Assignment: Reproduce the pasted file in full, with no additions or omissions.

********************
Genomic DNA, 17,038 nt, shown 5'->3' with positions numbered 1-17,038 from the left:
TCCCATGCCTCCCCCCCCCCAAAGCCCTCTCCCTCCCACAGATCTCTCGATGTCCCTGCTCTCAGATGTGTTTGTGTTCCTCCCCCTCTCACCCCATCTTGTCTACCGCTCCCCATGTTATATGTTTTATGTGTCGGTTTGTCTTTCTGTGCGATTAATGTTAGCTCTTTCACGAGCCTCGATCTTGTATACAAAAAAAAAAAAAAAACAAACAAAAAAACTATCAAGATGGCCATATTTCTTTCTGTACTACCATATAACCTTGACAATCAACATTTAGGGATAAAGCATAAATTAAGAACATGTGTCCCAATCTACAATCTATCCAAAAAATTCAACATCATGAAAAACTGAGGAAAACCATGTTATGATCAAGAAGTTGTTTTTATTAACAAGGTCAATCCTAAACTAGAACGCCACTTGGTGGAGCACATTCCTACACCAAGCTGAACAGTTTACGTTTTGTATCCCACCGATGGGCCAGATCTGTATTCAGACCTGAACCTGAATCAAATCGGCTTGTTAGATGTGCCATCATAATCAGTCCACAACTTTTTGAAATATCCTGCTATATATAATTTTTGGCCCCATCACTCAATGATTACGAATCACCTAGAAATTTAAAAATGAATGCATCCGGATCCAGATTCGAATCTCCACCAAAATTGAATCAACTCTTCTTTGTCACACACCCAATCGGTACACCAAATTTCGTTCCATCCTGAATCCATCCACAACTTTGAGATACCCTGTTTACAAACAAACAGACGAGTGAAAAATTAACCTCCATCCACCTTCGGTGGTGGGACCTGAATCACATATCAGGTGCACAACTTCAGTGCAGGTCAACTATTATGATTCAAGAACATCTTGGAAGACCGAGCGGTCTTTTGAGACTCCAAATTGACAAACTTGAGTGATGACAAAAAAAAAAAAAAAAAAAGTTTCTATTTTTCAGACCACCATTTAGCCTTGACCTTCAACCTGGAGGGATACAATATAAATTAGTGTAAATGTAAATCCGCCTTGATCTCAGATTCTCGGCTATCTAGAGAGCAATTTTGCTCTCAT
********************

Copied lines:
Genomic DNA, 17,038 nt, shown 5'->3' with positions numbered 1-17,038 from the left:
TCCCATGCCTCCCCCCCCCCAAAGCCCTCTCCCTCCCACAGATCTCTCGATGTCCCTGCTCTCAGATGTGTTTGTGTTCCTCCCCCTCTCACCCCATCTTGTCTACCGCTCCCCATGTTATATGTTTTATGTGTCGGTTTGTCTTTCTGTGCGATTAATGTTAGCTCTTTCACGAGCCTCGATCTTGTATACAAAAAAAAAAAAAAAACAAACAAAAAAACTATCAAGATGGCCATATTTCTTTCTGTACTACCATATAACCTTGACAATCAACATTTAGGGATAAAGCATAAATTAAGAACATGTGTCCCAATCTACAATCTATCCAAAAAATTCAACATCATGAAAAACTGAGGAAAACCATGTTATGATCAAGAAGTTGTTTTTATTAACAAGGTCAATCCTAAACTAGAACGCCACTTGGTGGAGCACATTCCTACACCAAGCTGAACAGTTTACGTTTTGTATCCCACCGATGGGCCAGATCTGTATTCAGACCTGAACCTGAATCAAATCGGCTTGTTAGATGTGCCATCATAATCAGTCCACAACTTTTTGAAATATCCTGCTATATATAATTTTTGGCCCCATCACTCAATGATTACGAATCACCTAGAAATTTAAAAATGAATGCATCCGGATCCAGATTCGAATCTCCACCAAAATTGAATCAACTCTTCTTTGTCACACACCCAATCGGTACACCAAATTTCGTTCCATCCTGAATCCATCCACAACTTTGAGATACCCTGTTTACAAACAAACAGACGAGTGAAAAATTAACCTCCATCCACCTTCGGTGGTGGGACCTGAATCACATATCAGGTGCACAACTTCAGTGCAGGTCAACTATTATGATTCAAGAACATCTTGGAAGACCGAGCGGTCTTTTGAGACTCCAAATTGACAAACTTGAGTGATGACAAAAAAAAAAAAAAAAAAAGTTTCTATTTTTCAGACCACCATTTAGCCTTGACCTTCAACCTGGAGGGATACAATATAAATTAGTGTAAATGTAAATCCGCCTTGATCTCAGATTCTCGGCTATCTAGAGAGCAATTTTGCTCTCAT